your Bitters will be little short of a miracle. My
neighbors express surprise at seeing me so much
improved in health, and look upon my rapid re?
covery as wonderful. Gratefully yours,
BOBEBT F. NEWTON,
February 3 6
?-A YOUNG LADY RETURNING TO
her country home, after a sojourn of a few months
In t! e etty, was hardly recognized by her friends.
In place o> t coarse, rut tic, flushed face, she had a
soft ruby con plexion of almost marble smooth?
ness, and Instead twenty-three she really appeared
but eighteen. Upon inquiry ss to the cause of so
great a change, she plainly told them that she used
the CIRCADIAN BALM an- considered lt an in?
valuable acquisition to sny lady's toilet. By Its use
any Lady or Gentlemen can Improve their peisonal
appearance an bundi edfold. It ls simple in its
combination, as Naturi' herself is simple, yet unsur
pasted ia its efficacy in drawing impurities from,
also healing, cleansing and beautifying the skin and
complexion. By its direct action on the cuticle lt
draws from it all Its inpurities, kindly healing the
same, and leaving the surface as Nature Intended lt
should be-clear, soft, smooth and beautiful. Price
$1, sent by Mall or E: .-press, on roc-el pt of an order,
W. L. CLARK 4 CO., Chemists,
No. 3 West Fiyette-etreet Syracuse, N. Y.
The only American A ?onts for the sale of the same.
?* A-A-A-A-A-THE BEST DYSPEP?
TIC BITTERS now in use are PAJTOUH'B Hepatic
Bitters. They never fail to give relief. Try a bottle,
and be convinced. I or sale by all Druggists. m
?- A CARD.-rYHAT IS TARR ANT'S EF?
FERVESCENT SELTZER APERIENT and what are
Its effects ? These are questions which the great
American public has a right to ask, and it has also a
right to expect a can lid and satisfactory reply. The
preparation is a mild and gentle salina cathartic, al?
terative and tome ai d ls most carefully prepared in
the form cf a snow viii te powder, containing all the
wonderful medical properties of the far-famed Selt?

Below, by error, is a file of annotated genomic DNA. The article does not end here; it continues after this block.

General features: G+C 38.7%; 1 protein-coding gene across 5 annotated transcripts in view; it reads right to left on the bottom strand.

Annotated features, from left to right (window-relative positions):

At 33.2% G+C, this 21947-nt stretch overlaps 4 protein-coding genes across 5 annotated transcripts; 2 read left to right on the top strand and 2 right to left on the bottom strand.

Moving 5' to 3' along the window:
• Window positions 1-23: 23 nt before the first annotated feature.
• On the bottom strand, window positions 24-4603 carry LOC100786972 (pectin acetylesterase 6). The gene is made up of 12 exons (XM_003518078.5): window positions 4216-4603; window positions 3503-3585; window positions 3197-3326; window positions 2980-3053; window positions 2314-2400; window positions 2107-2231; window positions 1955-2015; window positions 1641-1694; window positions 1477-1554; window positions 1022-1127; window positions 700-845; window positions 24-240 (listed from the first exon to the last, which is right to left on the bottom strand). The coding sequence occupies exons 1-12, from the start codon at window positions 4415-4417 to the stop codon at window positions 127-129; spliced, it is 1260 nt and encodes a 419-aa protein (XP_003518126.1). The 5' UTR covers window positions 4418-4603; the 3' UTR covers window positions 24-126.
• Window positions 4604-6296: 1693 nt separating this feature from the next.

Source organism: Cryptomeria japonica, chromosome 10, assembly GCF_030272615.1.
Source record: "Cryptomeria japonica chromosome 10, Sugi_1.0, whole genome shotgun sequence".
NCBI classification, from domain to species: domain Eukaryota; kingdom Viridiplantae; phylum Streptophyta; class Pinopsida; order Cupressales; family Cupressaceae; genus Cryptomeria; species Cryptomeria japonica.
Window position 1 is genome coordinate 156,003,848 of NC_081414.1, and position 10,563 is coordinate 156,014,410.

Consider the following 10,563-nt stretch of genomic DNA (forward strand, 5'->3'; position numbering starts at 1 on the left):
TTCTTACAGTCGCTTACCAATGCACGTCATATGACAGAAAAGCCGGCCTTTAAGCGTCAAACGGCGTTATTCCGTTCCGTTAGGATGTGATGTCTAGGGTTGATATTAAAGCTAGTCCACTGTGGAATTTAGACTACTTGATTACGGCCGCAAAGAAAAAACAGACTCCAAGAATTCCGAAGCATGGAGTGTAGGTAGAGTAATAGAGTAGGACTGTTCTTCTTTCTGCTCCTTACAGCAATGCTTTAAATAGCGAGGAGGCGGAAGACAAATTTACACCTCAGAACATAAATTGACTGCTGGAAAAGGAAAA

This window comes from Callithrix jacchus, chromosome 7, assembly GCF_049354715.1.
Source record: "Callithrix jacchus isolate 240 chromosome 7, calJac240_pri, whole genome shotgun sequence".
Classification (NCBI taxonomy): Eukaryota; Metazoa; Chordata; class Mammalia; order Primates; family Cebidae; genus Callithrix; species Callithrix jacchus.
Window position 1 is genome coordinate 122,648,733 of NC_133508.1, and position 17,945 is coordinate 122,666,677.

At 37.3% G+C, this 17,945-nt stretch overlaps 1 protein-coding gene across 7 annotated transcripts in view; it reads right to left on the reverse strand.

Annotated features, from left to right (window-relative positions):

zer Springs of Gern any.
Of its effects wc would say that those who have
tested the pr?par?t! ;n aro the best judges, and they
declare over their o wa signatures, that the prepara?
tion will promptly i ?lleve indigestion. Regulate the
flow of the bile. Cure every specie of headache.
Tranquilizo the ne -vous system. Refresh and in?
vigorate the weak. Mitigate the pangs ot Rheuma?
tism. Neutralize add m the stomach. Cleanse and
tone the bowels. ? .ssist the falling appetite. Cure
If you are a suffe rer give this remedy one trial, and
it will convince yo i of the above facts.
Sold by all Drug fists.
TARRANT k CO.,
Sole Proprietors, New York.
January 28 23,3mos
?- ROYAL I [AV AN A LOTTERY.-PRIZES
CASHED AND INFORMATION FURNISHED.
The highest n tes paid for DOUBLOONS and all
kinds of GOLD AND SILVER.
TAYLOR 4 CO., Bankers,
No. 16 Wall street,
October 19 lyr New York.
A Cough, a Cold, or a Sore Throat.
Requires immediate attention, and should be checked
If allowed to continue,
Irritation of the Lunga, a Permanent
Throat Disease, or Consumption,
ls often the result
BROWN'S BRONCHIAL TROCIS
Having a direct Influence to th? parts, give Imme?
diate relief. For Bronchitis, Asthma, Ca?
tarrh, C onan motive and Throat Diseases,
Troches ore used with always good success.
Singers and Public Speakers use them
to clear and strengthen the voice.
Obtain only "BBOWN'B BEONCHIAL TBOCHES," and
do not take any of the Worthiest Imitation? that may
be offered. For sale by
HOWIE Si MOISB,
No. 151 MEETING STREET,
Opposite Charleston BoteL
October 28 mwfimo
THE UR1EXV1UE SK^w^r^M
IS PUBLISHED EVERY THURSDAY, Al $160
May Ri Editor ?nd PiODrietor,
_ jrrv THE "FIRST-CLASS FAST SAILING
-ETHeO Schooner " HARTSTBNE." HoKH, Kastor,
/jR|KPyy wanta ACO balea cotton to complete cargo.
?If Pfc For Freight engagements, apply tu -
RISLEY & CREIGHTON, i
January 31_Noa. 1*3 and li? Ext Bay.
ifTv GOOD BATES AND QUICK DISPATCH
^Tnp1 GIVEN. Apply to
IHffiy SIBLEY A CREIGHTON, '
?? ' ?** Shipping and Commission Merchants,
January 35 Nos. 113 and US Bant Bay.
FOR BALTIMORE I '
TELE FAVOBTTE. SCEEff
/^gnpK* steamship FALrON, E. C. HEED,
?^2MH^?] Comminder, will sail for tho abova
II in i port cn Tuesday, ?th February, at
3 o'clock, P. M., lrom Pier Na 1 Union Wharres.
For Freight or Passage, -apply to
COURTENAY A TP.ENHOLM,
Febrn'ry 3_2_Union Whams.
FOR NEW YORK.
PEOPLE'S MALL STEAMSHIP COMPANY.
stzJ^atm XHE STEAMSHIP MONEKA,
y^KeWXti. Captain SHAXFOBD, win leave
C&Mt?WT North Atlantic Wharf Iterator,
?a=t- February 6, at - o'clock.
JOHN & THEO. GETTY, Agents,
February 3_North Atlantic Wharf.
NEW YORK AND CHARLESTON
STEAMSHIP UNE_FOB NEW TOBE.
jjvf-ea-,- THE ELEGANT SIDE WHEEL
yZtYT^WLi^ ?teanisbip CHAMPION, Captain
??f?uffi<&V( E- W- LOCKWOOD, will lcare for th?
i BBSBBSBsssssSpiw ubovo port on Wednesday, the 6th
February, at 3 o'clock P. M
Outward Freight engagements made wlti COUR?
TENAY & TRENHOLM, corner bast Day and
Adder's North Wharf. - - *.
For Passage and business pertaining to inward
Freights, apply to STREET BROTHERS lt CO.,
No. 74 East Bay. ?-J
STREET, BROTHERS A CO., )
COURTENAY & TRENHOLM, J h?m9